Photo Gallery

The submarine topography of the 6-7 km wide Myojin Knoll caldera is seen in this Sea-Beam image viewed from the SW. The white line marks the E-W track of the survey vessel. A voluminous blanket of coarse rhyolitic pumice from the caldera-forming eruption mantles the caldera rim and its outer flanks. A post-caldera lava dome rises 250 m above the caldera floor. An active hydrothermal vent field lies on the eastern caldera floor and has produced a polymetallic sulfide deposit extraordinarily rich in gold and silver.

Image by Fumitoshi Murakami (Geological Survey of Japan, courtesy of Richard Fiske, Smithsonian Institution).

Smithsonian Sample Collections Database

There are no samples for Kita-Bayonnaise in the Smithsonian's NMNH Department of Mineral Sciences Rock and Ore collection.

Affiliated Sites

Large Eruptions of Kita-Bayonnaise Information about large Quaternary eruptions (VEI >= 4) is cataloged in the Large Magnitude Explosive Volcanic Eruptions (LaMEVE) database of the Volcano Global Risk Identification and Analysis Project (VOGRIPA).
WOVOdat WOVOdat is a database of volcanic unrest; instrumentally and visually recorded changes in seismicity, ground deformation, gas emission, and other parameters from their normal baselines. It is sponsored by the World Organization of Volcano Observatories (WOVO) and presently hosted at the Earth Observatory of Singapore.
EarthChem EarthChem develops and maintains databases, software, and services that support the preservation, discovery, access and analysis of geochemical data, and facilitate their integration with the broad array of other available earth science parameters. EarthChem is operated by a joint team of disciplinary scientists, data scientists, data managers and information technology developers who are part of the NSF-funded data facility Integrated Earth Data Applications (IEDA). IEDA is a collaborative effort of EarthChem and the Marine Geoscience Data System (MGDS).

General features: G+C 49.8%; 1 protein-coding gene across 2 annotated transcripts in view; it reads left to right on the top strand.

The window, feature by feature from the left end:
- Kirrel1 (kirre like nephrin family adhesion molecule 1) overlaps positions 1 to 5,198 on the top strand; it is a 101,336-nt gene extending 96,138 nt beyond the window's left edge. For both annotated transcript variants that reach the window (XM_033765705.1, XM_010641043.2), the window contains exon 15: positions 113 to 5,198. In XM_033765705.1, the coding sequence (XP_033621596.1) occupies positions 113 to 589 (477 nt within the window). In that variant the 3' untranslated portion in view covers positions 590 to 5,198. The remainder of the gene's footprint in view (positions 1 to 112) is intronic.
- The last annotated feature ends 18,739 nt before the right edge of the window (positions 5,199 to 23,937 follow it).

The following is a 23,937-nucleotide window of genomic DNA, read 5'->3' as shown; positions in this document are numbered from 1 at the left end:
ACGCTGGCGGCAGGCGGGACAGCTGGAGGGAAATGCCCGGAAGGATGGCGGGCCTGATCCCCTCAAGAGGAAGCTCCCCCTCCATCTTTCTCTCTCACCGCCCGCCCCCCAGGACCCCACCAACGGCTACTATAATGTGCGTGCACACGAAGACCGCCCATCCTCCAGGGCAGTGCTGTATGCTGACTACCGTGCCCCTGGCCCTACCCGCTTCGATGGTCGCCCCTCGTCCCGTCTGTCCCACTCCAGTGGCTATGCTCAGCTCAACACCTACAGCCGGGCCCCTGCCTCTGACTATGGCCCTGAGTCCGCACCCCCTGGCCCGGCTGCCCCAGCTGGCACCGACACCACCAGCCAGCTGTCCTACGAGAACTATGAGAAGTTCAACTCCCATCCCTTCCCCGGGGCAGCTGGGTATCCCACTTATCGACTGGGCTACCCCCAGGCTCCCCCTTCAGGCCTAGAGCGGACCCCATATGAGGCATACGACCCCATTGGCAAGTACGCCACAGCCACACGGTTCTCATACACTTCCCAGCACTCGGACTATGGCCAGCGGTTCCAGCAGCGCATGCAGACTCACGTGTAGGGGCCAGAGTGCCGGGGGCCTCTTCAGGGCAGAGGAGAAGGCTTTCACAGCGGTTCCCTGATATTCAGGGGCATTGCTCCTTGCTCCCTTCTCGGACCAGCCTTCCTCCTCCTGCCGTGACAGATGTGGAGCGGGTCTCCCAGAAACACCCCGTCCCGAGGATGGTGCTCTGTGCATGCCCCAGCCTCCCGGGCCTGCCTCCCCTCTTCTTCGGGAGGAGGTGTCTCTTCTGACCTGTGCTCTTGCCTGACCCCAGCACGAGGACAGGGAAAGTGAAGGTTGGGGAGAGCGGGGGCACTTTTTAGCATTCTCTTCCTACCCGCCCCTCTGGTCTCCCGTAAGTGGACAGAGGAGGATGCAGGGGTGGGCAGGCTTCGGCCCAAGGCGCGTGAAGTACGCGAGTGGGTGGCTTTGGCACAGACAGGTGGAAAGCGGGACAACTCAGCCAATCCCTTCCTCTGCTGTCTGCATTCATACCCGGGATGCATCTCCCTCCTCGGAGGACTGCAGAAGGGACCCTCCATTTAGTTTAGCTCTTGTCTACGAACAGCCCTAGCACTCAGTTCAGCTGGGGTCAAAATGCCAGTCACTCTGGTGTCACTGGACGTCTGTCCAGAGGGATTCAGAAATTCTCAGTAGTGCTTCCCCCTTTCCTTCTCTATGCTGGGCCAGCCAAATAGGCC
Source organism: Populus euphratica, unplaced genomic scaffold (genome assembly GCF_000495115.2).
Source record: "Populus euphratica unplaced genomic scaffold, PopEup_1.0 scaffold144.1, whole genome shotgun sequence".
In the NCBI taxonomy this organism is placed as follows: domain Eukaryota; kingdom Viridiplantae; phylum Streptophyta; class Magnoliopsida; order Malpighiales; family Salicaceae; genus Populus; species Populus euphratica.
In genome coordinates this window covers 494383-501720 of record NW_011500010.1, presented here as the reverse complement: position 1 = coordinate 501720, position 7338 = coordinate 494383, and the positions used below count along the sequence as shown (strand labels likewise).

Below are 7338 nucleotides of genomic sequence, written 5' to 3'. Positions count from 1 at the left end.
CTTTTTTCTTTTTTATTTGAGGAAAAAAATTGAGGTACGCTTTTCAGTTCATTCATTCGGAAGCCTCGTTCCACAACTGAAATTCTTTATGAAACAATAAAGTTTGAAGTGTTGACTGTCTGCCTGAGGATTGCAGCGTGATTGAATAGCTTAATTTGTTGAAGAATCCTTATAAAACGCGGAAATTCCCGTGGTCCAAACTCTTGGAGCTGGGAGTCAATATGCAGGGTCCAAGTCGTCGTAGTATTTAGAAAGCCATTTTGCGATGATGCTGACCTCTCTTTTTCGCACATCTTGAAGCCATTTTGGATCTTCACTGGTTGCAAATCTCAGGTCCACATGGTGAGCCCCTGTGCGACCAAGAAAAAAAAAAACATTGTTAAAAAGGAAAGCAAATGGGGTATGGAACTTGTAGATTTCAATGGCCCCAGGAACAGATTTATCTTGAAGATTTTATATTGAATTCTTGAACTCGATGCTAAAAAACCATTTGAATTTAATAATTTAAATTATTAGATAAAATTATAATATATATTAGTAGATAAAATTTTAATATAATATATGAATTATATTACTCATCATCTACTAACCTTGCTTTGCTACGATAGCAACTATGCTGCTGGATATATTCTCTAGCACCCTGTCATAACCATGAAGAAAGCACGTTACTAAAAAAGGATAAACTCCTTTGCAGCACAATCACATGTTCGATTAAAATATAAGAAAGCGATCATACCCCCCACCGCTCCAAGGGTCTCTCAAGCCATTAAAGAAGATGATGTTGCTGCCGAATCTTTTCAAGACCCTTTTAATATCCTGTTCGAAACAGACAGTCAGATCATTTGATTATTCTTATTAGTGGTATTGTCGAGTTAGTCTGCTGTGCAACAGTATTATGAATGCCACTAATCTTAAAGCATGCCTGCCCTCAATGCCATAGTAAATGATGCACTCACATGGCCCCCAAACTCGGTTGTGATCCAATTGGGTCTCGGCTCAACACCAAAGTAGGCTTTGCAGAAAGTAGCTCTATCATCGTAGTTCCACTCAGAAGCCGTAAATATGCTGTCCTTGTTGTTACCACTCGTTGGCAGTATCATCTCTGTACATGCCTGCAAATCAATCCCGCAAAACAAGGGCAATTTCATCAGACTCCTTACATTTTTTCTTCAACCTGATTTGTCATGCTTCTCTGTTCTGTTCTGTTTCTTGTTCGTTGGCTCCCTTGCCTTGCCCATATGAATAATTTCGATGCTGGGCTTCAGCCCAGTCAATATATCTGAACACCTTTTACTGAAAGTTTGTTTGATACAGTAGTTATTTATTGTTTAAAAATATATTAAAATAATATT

MODVOLC - HIGP MODIS Thermal Alert System Using infrared satellite Moderate Resolution Imaging Spectroradiometer (MODIS) data, scientists at the Hawai'i Institute of Geophysics and Planetology, University of Hawai'i, developed an automated system called MODVOLC to map thermal hot-spots in near real time. For each MODIS image, the algorithm automatically scans each 1 km pixel within it to check for high-temperature hot-spots. When one is found the date, time, location, and intensity are recorded. MODIS looks at every square km of the Earth every 48 hours, once during the day and once during the night, and the presence of two MODIS sensors in space allows at least four hot-spot observations every two days. Each day updated global maps are compiled to display the locations of all hot spots detected in the previous 24 hours. There is a drop-down list with volcano names which allow users to 'zoom-in' and examine the distribution of hot-spots at a variety of spatial scales.
MIROVA Middle InfraRed Observation of Volcanic Activity (MIROVA) is a near real time volcanic hot-spot detection system based on the analysis of MODIS (Moderate Resolution Imaging Spectroradiometer) data. In particular, MIROVA uses the Middle InfraRed Radiation (MIR), measured over target volcanoes, in order to detect, locate and measure the heat radiation sourced from volcanic activity.